In general, the content, duration, and frequency of safety meetings are largely up to you. While OSHA strongly encourages you to hold safety meetings, the federal agency doesn’t have specific requirements for most employers about the format of those meetings.
That said, many state OSHA programs do have specific rules in place. And regardless of where you operate, an inspector would likely consider a lack of safety meetings a red flag. (To learn about your state OSHA requirements and prepare your organization in advance of an inspection, contact us.)
Common Safety Meeting Topics
As for what the safety meetings should cover, it depends on the issues and risk your workers face.
In any case, it’s a good idea to start with the most frequently violated OSHA standards:. Hello, OSHA Top 10:
- Fall Protection
- Hazard Communication
- Respiratory Protection
- Ladder Safety
- Powered Industrial Trucks (aka Forklifts)
- Fall Protection – (So important, it got two slots on the list!)
- Machine Guarding
- PPE – Eye and Face Protection
Best Practices for Running Safety Meetings
Focus on one issue at a time. The most effective safety meetings are the most simple and direct. Don’t try to educate your workforce on the entire safety program at once. Emphasize one important issue during every safety meeting.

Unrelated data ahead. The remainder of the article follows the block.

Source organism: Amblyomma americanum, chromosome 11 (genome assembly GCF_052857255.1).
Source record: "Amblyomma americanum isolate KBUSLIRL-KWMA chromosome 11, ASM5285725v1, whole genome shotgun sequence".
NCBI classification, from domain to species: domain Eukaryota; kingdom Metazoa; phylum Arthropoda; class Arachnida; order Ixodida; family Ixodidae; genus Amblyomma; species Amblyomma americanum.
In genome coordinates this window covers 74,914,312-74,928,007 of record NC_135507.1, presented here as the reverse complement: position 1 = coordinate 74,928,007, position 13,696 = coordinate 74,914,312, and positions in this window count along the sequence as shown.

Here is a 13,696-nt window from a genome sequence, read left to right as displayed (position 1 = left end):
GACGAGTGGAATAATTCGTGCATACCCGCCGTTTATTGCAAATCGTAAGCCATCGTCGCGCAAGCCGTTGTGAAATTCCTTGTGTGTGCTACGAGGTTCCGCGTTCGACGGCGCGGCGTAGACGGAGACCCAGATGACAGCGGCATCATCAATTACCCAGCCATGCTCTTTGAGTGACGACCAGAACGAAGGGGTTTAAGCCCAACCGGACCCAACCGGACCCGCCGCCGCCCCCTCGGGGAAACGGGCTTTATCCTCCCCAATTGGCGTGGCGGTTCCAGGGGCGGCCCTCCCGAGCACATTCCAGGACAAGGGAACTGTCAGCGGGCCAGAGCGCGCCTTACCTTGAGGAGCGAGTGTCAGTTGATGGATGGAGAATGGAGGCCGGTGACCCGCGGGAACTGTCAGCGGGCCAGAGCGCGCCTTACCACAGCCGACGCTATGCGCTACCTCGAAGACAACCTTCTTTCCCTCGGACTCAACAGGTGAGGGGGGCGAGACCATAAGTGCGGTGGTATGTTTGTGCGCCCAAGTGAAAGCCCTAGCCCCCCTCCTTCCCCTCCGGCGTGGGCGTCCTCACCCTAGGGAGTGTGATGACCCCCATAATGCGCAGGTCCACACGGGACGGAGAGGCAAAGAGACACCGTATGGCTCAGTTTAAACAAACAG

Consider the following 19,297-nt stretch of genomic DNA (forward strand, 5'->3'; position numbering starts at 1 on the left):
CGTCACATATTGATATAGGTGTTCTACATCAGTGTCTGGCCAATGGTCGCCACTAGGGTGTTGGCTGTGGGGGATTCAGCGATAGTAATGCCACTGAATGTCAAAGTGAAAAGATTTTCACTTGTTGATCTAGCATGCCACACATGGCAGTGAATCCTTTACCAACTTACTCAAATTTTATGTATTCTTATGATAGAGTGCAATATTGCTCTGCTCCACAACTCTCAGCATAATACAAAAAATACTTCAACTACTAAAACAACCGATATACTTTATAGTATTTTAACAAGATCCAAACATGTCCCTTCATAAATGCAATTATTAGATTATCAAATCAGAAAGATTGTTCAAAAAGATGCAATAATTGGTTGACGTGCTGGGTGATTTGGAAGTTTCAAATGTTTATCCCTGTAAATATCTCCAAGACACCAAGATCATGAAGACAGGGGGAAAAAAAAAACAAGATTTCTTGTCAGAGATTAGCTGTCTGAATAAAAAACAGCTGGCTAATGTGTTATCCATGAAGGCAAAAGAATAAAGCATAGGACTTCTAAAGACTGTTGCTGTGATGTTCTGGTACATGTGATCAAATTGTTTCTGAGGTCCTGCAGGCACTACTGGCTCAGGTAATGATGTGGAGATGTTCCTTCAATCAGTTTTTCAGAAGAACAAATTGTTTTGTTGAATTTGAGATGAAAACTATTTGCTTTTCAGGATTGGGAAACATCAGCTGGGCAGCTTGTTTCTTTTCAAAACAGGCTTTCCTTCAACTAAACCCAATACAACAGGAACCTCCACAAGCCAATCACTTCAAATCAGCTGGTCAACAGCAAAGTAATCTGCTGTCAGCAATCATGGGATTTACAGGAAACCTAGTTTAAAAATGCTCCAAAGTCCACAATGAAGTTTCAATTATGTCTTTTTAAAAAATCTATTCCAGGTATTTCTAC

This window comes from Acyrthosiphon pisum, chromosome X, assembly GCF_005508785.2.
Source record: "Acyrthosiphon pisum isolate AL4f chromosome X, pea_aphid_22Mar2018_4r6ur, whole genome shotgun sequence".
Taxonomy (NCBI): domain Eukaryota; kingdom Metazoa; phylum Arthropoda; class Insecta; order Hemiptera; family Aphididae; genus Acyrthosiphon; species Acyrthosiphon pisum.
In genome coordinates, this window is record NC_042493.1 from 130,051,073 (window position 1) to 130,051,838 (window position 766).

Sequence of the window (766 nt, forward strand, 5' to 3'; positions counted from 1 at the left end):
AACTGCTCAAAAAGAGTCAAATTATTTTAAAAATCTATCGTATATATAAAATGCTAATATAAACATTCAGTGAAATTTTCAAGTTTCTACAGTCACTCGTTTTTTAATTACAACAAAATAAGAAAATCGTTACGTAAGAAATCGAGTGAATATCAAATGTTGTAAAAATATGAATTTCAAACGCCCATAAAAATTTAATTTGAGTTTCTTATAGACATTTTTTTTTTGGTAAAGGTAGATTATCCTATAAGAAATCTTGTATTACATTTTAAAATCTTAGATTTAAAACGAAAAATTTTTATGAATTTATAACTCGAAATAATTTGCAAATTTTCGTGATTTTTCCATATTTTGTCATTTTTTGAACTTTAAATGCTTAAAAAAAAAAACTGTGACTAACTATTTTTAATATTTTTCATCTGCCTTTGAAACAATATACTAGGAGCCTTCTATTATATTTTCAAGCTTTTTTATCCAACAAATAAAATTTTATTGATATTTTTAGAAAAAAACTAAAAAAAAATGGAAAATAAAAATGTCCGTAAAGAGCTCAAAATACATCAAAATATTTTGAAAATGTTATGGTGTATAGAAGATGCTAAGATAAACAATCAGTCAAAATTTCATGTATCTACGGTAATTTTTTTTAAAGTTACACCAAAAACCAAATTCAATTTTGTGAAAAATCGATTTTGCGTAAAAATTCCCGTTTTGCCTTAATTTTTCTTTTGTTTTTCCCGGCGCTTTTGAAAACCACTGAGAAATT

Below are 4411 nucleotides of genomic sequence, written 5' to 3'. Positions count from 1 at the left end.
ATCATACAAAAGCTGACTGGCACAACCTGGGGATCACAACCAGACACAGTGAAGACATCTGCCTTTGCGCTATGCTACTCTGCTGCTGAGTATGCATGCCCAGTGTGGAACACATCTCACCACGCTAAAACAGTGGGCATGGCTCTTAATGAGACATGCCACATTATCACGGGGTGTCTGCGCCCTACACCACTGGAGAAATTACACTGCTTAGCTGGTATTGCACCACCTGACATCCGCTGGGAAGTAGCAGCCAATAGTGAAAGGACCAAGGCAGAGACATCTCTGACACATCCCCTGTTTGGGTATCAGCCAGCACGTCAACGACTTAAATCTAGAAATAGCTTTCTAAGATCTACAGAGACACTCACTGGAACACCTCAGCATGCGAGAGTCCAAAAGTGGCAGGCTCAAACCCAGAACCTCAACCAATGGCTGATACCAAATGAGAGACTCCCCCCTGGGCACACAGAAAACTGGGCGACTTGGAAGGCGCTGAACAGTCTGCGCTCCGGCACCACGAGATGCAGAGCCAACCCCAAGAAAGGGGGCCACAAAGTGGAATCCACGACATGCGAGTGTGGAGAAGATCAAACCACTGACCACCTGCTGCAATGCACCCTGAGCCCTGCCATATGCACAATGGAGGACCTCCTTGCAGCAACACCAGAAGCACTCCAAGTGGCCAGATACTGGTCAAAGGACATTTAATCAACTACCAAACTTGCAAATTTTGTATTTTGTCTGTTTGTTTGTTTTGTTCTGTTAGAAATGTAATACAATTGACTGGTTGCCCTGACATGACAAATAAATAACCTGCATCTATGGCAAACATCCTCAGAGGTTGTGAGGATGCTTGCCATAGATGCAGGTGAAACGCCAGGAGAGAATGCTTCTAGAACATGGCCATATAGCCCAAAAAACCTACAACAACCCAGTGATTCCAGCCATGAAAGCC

Not too long, not too short. An ideal length of time for a safety meeting is 20–45 minutes. Any longer than that and you’ll start to lose the audience’s attention. Any shorter and you may not be able to discuss the issue in sufficient depth.
Involve your employees. Your workers aren’t just the audience for your safety meetings—they should also take part in making the meetings happen. Ask employees for topic suggestions. Collect questions before the meeting. Have a member of your team give a demonstration, tell a story, or lead a discussion. These practices will ensure the meetings are relevant and specific to the people they need to reach.